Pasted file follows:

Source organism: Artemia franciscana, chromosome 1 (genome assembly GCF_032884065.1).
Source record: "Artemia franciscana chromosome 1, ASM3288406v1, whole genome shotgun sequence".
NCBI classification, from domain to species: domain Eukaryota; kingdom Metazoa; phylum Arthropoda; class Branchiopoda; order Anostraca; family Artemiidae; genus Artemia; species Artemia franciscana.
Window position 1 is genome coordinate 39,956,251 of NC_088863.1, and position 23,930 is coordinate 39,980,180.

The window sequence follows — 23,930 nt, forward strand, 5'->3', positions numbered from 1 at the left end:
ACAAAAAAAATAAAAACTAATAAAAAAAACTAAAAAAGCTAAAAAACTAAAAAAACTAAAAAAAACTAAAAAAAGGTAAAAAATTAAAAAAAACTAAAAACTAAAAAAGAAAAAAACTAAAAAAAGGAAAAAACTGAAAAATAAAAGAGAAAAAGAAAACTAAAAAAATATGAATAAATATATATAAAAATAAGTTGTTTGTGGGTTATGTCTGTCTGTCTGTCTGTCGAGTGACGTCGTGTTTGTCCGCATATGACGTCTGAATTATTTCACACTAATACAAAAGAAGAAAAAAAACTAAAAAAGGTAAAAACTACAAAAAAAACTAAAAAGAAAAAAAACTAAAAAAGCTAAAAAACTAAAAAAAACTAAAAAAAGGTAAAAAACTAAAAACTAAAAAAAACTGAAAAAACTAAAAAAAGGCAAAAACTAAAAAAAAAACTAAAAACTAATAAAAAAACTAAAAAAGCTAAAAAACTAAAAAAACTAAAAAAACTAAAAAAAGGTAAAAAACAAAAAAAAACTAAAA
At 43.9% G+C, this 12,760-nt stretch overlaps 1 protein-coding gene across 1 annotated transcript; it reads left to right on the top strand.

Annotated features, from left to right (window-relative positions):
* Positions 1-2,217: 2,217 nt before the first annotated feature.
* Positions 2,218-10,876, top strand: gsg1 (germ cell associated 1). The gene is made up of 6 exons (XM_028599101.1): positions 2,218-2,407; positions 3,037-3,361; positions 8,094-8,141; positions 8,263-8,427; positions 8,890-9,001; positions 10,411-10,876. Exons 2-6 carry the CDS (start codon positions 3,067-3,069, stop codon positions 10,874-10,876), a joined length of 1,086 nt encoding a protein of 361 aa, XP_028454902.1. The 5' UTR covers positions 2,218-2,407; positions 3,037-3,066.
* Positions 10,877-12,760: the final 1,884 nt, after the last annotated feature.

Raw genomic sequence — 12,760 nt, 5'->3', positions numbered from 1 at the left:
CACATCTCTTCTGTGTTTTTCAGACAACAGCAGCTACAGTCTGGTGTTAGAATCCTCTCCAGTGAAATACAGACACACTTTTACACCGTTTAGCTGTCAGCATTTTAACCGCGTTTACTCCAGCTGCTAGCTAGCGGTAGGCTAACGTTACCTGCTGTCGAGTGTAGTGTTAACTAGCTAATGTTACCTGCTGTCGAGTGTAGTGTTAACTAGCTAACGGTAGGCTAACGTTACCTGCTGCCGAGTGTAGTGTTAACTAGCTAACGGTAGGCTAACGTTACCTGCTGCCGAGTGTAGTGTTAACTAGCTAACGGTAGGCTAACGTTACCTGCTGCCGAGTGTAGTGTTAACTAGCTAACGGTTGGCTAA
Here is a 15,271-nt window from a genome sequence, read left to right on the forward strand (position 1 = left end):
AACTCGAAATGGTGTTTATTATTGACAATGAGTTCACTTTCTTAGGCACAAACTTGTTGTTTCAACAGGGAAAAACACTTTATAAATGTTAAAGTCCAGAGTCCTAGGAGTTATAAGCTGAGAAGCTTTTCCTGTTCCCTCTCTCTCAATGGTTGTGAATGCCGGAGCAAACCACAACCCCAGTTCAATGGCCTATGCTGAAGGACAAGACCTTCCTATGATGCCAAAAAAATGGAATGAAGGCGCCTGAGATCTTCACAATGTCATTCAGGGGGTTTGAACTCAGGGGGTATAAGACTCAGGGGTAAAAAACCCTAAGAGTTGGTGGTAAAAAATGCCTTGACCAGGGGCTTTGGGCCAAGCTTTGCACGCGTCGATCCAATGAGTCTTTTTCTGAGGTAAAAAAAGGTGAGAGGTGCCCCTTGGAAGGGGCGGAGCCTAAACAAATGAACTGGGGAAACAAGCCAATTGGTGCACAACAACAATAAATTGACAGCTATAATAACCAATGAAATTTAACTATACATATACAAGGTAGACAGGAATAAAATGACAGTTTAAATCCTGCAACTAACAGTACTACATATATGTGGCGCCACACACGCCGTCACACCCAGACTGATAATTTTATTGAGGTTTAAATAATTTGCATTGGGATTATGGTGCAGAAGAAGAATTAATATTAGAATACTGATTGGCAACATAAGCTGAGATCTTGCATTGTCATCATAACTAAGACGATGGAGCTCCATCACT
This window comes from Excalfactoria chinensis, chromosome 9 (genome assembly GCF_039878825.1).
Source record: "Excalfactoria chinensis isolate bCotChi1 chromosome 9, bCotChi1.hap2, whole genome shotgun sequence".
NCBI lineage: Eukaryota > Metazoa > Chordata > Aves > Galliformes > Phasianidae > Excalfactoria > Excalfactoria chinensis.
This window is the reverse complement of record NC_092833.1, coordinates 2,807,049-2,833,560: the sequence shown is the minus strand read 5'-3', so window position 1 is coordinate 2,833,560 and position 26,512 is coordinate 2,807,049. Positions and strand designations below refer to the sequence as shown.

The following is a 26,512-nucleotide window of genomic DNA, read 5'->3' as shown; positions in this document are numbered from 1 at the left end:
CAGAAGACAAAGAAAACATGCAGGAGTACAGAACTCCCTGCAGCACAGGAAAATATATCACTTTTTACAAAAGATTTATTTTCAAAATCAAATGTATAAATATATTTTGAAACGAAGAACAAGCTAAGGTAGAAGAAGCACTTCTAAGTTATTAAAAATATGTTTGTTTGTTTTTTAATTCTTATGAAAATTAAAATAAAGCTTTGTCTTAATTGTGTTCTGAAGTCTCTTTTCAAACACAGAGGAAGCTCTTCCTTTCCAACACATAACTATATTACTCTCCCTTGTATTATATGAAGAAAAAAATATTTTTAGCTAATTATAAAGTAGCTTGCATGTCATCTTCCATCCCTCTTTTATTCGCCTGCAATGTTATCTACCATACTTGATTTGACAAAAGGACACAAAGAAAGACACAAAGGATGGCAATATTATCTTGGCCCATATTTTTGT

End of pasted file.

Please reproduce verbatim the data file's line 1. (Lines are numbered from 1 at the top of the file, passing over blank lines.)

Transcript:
Source organism: Artemia franciscana, chromosome 1 (genome assembly GCF_032884065.1).